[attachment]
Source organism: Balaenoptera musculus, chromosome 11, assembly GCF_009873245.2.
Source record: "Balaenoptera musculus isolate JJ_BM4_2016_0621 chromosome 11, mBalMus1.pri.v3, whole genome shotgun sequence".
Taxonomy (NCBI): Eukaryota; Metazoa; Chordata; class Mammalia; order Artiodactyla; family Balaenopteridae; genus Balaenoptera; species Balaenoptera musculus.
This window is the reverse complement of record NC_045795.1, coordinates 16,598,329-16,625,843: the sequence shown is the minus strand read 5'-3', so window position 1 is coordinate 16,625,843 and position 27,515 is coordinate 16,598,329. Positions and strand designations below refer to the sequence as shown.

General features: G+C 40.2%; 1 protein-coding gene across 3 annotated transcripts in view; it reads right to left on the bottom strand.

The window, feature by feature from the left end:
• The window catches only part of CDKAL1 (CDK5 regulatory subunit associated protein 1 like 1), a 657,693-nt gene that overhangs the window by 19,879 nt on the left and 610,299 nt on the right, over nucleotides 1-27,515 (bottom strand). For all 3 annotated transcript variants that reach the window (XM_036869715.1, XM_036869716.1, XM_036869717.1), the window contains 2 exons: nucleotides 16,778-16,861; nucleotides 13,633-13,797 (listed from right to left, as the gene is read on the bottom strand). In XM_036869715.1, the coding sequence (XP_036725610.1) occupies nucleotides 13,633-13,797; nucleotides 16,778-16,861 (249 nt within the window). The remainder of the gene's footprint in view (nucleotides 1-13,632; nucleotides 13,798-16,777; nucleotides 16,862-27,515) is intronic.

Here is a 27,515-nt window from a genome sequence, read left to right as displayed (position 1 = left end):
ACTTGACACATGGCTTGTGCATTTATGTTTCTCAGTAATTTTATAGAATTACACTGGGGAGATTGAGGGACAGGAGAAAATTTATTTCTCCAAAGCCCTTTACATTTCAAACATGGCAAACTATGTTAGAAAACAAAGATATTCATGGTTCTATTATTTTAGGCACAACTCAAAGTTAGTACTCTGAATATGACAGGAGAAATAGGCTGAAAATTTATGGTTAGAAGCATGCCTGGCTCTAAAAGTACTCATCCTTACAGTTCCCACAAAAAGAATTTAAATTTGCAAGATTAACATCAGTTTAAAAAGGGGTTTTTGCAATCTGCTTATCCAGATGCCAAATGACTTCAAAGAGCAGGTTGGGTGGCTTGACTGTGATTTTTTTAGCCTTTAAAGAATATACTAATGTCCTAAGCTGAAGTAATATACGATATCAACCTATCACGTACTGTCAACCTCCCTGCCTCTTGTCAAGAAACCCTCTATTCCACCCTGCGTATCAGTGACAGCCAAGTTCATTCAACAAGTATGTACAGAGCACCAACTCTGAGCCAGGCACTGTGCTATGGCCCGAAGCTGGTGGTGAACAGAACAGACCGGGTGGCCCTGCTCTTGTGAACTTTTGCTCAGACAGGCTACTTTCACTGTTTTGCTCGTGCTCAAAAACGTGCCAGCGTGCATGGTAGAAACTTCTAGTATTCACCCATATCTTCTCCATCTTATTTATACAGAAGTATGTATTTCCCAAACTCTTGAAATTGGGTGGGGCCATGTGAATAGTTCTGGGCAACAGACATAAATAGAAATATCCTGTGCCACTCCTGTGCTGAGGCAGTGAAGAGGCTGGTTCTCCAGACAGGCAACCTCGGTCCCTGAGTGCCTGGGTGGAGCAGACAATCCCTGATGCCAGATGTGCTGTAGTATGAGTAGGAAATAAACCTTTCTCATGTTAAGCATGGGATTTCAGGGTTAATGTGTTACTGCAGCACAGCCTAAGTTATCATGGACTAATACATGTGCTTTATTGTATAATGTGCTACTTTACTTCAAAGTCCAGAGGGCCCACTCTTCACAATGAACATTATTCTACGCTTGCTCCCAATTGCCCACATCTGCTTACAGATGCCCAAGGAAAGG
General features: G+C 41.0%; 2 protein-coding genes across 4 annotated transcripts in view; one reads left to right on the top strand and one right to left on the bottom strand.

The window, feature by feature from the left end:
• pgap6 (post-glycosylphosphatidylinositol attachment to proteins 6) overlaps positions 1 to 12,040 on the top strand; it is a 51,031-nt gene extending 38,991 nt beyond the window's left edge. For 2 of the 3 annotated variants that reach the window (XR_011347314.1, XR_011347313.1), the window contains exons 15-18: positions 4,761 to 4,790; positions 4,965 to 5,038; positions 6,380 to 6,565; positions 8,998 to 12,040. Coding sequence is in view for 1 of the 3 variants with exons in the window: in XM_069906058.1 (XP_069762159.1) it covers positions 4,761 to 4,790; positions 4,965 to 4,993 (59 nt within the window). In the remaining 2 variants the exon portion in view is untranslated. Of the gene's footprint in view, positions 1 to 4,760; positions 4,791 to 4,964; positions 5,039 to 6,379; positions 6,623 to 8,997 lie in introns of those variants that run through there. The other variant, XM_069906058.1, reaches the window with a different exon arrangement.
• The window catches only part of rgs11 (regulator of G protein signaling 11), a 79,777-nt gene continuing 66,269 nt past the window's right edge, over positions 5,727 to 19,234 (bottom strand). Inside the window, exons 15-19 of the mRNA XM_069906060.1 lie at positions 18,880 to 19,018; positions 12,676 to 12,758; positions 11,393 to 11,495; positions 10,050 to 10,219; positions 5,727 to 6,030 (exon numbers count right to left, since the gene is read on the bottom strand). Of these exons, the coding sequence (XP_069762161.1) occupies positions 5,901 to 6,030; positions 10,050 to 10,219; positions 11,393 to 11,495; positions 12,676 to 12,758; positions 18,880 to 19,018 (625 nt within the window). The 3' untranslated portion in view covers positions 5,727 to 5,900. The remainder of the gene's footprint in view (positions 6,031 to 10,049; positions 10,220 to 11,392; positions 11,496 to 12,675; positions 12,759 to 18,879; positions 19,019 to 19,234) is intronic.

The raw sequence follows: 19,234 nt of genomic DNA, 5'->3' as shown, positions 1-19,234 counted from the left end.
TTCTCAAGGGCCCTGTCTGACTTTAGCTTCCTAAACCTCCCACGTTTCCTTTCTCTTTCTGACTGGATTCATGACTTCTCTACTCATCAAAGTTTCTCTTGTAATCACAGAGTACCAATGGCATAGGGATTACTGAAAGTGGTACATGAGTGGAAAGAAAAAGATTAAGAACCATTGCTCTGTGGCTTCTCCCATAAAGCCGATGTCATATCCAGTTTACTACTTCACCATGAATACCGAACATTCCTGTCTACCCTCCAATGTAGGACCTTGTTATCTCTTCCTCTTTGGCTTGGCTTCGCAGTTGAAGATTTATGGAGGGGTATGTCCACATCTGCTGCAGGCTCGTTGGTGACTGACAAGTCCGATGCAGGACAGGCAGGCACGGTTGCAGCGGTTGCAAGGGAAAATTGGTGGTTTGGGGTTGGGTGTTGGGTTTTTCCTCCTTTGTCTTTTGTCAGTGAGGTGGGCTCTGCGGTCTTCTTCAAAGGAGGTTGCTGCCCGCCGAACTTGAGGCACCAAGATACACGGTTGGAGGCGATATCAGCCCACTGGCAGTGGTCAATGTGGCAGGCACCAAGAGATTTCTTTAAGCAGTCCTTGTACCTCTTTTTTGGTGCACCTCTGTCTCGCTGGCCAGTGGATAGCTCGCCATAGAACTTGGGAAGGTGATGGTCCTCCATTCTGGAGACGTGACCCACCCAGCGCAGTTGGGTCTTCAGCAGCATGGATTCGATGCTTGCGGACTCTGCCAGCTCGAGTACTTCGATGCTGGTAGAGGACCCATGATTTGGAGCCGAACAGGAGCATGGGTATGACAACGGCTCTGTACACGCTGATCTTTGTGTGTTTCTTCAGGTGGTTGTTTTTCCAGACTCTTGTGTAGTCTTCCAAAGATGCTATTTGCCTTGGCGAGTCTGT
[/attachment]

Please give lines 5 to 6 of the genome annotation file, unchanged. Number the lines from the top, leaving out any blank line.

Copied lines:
General features: G+C 40.2%; 1 protein-coding gene across 3 annotated transcripts in view; it reads right to left on the bottom strand.

The window, feature by feature from the left end: